BOZBURUN – COCKATOO

 

MONDAY 20 OCTOBER – The 9.30am bus is running so we say our Good-byes to the locals (we feel like locals ourselves and have trouble avoiding the many offers of tea as we make our way to the bus stop).  Collect the van from Cems Dad’s Motel where they will not accept any money for storage.  Back through Marmaris then out to Turunc to check out the area.  Return via Marmaris then via Dalyan to Izutu Beach.  This is the beach where the loggerhead turtles lay their eggs. David Bellamy was part of a conservation group who prevented a hotel being built here and had it declared a conservation area.  The turtles are not here at the moment but still the warden asks us to move out of the area at night and park by the gates.  More rain.

IZTUZU (TURTLE) BEACH – 109 MILES

 

TUESDAY 21 OCTOBER – Driving back through Dalyan we stop to speak to two Dutch couples with motorhomes.  We were just about to leave but change our plans and gather information from them as they are travelling to Syria and Jordan.  We seem to be changing our plans as often as our underpants at the moment (it’s a pity we are not Turkish as they only change their underpants every 3 days).  The weather improves and we team up with New Zealanders, Barbara and Malcolm, to charter a riverboat to the mud baths and the hot springs.  The mud baths at Ilica 100,000TL (40p) are quite an experience.  First you cover yourself in dark grey mud from the bottom of a warm pool, leave to dry for about 10 minutes, jump under a cold shower to rinse and then step into the thermal pool.  This is the recipe for increased male potency and a cure for rheumatism and gynaecological problems.  Next stop further up the rivers towards Koycegiz lake looks like a mosque but is actually an old building with a thermal pool inside that has stone ruins in the bottom 200,000TL (80p).  We head ourselves up in the 40C water then run out and plunge into the lake (actually hobble over the stones and clamber down the steps but the doesn’t sound as exciting).  Our boat driver Hassan joins us in the thermal pool and Barbara and I end up getting a Turkish massage from him.  After returning to Dalyan we take a local boat across the river to walk to the rock tombs.  Barbara and Malcolm join us in the van for tea and we offer them a lift to Fethiye tomorrow.  They are doing a similar trip to us but return to the UK every few months to earn enough to finance the next part of their trip.  The two Dutch couples join us and the beer and wine flow.  They tell us they did the same trip last year and enjoyed it so much that they are going to winter in Jordan again this year.  They look to be retired people with plenty of spirit and adventure and we decide that if they are brave enough to make the trip then why not us.  We agree that if we make it to Jordan we will meet up with them to travel in convoy through Israel to catch the ferry back to Greece.  The ferry offers unlimited stops so we plan to take 1 or 2 weeks at each, Cyprus, Rhodes and Crete before reaching Athens.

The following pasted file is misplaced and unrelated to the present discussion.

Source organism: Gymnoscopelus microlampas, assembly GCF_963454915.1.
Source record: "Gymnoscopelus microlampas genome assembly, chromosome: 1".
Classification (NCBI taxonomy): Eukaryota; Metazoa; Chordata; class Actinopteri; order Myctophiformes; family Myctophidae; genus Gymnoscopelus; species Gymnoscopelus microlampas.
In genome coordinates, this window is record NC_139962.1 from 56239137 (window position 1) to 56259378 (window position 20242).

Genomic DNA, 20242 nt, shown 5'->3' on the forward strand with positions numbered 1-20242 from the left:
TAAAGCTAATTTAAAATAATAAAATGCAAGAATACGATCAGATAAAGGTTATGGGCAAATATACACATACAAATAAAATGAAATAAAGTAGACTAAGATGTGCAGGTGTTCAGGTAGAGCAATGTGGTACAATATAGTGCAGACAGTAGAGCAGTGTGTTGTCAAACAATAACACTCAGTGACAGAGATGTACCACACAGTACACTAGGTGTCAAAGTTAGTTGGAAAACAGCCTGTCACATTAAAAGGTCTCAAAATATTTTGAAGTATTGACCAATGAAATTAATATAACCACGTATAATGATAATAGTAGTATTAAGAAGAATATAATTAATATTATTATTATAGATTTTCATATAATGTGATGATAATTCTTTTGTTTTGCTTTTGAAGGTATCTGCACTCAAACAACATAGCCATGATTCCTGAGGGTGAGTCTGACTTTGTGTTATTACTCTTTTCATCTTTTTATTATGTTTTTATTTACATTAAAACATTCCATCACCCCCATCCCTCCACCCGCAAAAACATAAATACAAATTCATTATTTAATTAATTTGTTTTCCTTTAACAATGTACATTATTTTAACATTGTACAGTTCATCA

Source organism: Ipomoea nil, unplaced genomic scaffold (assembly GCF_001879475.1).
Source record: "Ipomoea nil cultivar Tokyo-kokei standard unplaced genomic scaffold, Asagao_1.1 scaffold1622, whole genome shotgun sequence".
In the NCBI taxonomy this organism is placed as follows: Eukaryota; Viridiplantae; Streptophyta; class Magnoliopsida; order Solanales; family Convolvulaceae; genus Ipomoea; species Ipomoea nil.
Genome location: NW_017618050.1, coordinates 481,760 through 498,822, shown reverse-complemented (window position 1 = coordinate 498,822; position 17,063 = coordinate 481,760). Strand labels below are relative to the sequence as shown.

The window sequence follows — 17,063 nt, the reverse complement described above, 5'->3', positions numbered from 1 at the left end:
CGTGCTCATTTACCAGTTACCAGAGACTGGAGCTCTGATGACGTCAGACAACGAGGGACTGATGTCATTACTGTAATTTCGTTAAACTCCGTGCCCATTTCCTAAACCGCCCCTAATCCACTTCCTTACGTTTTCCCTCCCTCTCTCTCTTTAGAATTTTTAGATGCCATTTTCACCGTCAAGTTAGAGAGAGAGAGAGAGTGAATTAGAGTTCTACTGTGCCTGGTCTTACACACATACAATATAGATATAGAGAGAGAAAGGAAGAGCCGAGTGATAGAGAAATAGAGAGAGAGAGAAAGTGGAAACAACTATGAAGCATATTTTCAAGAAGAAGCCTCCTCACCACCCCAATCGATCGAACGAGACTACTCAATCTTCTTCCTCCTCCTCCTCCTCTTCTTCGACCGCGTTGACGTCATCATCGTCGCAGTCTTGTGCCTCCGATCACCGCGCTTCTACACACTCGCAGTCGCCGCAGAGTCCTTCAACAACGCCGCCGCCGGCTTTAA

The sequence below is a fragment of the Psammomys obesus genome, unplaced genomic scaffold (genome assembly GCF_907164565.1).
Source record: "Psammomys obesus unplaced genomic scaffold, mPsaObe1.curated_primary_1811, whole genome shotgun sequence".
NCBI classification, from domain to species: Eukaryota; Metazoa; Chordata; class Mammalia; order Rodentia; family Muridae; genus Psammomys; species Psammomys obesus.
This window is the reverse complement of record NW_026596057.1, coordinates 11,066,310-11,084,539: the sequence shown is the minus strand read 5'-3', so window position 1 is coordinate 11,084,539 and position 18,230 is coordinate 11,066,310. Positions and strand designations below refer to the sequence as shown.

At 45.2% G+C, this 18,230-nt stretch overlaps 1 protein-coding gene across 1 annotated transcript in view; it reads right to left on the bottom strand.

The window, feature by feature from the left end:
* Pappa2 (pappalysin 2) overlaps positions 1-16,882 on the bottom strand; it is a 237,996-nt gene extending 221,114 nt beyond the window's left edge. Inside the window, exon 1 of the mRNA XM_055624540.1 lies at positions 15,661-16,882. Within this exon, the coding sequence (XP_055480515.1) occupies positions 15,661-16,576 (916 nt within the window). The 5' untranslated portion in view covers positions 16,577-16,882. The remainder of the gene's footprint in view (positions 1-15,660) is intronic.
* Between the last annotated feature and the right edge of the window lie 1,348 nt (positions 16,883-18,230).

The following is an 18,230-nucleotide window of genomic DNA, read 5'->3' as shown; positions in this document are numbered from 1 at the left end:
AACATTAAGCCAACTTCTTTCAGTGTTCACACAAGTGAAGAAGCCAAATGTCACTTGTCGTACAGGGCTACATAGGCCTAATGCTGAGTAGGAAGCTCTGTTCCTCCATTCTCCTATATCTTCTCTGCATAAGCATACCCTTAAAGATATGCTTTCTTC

DALYAN – 7 MILES